An Attorney Who Has Walked In Your Shoes

Accusations become ugly in NFL player’s child custody case

In matters related to the custody of children, courts throughout Massachusetts as well as throughout the rest of the United States look to preserve the children’s best interests. Achieving this important standard can require courts to examine the personal and professional lives of the parents and individuals who appear before them seeking custodial power over the children. In doing so individuals who wish to attain custody of the children can make damaging accusations against the other individuals whose intentions also include custodial rights.

An example of this situation happening in the real world is currently playing out between an NFL star and his former girlfriend. Jimmy Smith is a successful athlete with the Baltimore Ravens football organization. Smith is also the father of a three-year-old child that he shares with a former partner. Smith has acknowledged the child as his and at present shares custody of the child with the child’s mother.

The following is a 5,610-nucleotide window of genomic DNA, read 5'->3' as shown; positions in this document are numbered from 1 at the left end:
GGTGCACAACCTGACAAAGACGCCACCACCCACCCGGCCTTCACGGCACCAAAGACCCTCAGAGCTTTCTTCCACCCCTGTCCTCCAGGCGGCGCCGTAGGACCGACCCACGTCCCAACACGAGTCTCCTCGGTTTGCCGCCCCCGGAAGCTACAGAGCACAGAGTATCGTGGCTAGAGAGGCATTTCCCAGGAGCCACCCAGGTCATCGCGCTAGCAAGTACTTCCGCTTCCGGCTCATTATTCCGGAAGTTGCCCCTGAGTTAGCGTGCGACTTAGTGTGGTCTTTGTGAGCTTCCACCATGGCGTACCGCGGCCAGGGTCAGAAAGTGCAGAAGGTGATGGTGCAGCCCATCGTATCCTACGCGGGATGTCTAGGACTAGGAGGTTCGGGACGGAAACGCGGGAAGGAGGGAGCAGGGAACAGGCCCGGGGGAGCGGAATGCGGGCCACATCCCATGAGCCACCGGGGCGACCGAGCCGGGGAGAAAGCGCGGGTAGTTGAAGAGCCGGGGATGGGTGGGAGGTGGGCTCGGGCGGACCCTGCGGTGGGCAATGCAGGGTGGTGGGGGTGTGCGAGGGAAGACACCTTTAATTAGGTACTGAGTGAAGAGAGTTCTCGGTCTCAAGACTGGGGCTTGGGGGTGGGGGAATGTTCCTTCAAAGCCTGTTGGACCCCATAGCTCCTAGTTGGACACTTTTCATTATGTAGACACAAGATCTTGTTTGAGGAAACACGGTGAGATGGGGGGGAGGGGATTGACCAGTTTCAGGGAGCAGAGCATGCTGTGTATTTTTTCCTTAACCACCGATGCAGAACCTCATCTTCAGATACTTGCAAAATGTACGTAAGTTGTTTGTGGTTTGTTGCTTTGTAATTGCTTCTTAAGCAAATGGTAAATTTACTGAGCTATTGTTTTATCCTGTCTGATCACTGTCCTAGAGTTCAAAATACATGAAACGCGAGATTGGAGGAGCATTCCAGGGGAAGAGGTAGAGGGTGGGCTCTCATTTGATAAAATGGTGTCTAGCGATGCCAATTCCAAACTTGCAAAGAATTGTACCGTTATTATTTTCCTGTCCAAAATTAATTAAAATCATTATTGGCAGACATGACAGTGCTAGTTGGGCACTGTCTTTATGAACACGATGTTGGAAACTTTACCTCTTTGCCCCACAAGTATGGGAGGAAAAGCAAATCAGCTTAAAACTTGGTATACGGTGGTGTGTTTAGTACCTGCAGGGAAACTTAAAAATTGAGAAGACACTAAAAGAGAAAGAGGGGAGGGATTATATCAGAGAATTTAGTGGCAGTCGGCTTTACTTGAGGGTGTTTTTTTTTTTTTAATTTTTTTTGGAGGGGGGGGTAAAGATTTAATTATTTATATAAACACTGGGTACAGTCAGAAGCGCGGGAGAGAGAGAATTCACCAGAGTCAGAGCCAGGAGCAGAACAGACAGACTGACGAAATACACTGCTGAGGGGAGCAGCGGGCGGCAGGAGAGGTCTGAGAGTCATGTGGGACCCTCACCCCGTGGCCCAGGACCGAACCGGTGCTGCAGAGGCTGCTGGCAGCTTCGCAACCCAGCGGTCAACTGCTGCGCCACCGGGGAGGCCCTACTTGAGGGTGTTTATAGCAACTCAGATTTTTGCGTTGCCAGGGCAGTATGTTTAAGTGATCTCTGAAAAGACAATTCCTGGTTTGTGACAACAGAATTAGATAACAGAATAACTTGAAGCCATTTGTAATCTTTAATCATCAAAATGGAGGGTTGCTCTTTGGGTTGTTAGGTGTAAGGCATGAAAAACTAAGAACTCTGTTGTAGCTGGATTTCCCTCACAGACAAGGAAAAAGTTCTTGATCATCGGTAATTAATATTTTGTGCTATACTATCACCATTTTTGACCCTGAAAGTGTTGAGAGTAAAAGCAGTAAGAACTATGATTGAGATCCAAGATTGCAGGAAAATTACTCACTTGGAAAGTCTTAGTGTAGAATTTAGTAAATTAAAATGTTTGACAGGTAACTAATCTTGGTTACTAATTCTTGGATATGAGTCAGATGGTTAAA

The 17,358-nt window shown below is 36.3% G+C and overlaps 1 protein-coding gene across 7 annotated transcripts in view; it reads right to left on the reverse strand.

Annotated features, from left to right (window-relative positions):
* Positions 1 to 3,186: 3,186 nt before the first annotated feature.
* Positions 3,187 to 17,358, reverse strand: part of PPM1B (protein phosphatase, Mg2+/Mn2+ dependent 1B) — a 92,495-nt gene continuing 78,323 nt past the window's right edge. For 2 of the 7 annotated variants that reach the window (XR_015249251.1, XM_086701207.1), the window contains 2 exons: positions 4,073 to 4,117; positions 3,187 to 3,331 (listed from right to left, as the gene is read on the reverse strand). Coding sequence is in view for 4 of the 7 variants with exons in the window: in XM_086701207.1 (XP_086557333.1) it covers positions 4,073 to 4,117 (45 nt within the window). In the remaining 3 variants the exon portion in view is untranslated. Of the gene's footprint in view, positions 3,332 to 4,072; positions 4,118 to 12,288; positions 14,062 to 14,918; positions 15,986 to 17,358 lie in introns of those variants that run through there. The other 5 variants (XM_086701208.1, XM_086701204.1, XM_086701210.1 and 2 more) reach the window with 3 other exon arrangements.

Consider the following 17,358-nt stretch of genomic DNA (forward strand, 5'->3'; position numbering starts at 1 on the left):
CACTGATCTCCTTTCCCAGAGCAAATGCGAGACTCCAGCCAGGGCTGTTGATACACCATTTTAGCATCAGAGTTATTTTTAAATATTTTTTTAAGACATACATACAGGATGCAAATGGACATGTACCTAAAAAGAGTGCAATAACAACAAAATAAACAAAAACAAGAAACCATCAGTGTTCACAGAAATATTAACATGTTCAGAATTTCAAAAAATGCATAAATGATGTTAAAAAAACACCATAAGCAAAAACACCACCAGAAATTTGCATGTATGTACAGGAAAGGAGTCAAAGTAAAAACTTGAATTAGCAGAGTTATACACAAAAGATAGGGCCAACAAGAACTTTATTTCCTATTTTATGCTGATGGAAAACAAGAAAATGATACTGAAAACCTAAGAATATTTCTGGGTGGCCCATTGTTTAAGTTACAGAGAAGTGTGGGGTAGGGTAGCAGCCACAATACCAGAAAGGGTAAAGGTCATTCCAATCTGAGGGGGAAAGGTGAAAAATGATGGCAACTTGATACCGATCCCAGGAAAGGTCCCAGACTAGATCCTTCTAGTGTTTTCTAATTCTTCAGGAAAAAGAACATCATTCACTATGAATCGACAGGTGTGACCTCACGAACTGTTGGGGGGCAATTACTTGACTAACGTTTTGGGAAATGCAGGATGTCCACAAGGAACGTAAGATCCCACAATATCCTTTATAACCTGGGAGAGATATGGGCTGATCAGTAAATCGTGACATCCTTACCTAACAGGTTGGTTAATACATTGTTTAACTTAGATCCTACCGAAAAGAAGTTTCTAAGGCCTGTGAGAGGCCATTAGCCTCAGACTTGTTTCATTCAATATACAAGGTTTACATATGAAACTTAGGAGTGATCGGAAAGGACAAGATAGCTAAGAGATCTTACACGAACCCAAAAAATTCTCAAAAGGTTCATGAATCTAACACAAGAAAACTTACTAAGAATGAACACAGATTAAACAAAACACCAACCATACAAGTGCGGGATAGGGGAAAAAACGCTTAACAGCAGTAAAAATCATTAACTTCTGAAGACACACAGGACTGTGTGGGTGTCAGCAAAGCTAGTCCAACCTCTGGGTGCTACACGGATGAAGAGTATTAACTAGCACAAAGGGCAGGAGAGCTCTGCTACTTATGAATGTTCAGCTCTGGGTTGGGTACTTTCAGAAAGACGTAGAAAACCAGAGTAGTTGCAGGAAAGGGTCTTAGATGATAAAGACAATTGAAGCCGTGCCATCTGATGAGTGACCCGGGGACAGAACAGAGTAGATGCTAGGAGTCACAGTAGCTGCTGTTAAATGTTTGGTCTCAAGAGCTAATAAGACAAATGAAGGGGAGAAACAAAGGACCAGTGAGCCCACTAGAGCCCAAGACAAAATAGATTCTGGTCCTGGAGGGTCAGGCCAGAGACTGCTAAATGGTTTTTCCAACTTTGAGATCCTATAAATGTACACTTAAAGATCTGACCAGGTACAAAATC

However, the mother of the child is in the process of seeking sole custody of the child, claiming the Smith uses illegal drugs, parties, exposes the child to damaging influences and engages in other potentially detrimental behaviors. The mother also claims that Smith was abusive to her and that he should not have custody of their child.

Smith and his family law attorneys have denied the allegations made against him and also seek to secure sole custody of the child for him. It will be up to the court to sort out the truth of any of the mother’s allegations and to weigh the needs of the child in establishing changes to the parents’ operating child custody agreement.

Child custody matters can become unpleasant when parents cannot agree on how best to serve their kids’ needs. The support of dedicated family law legal counselors can be important to the success of parents’ custodial fights.

Source:, “Ravens’ Jimmy Smith denies ex-girlfriend’s allegations of drug use and domestic violence in custody dispute,” Jeff Barker, Nov. 2, 2017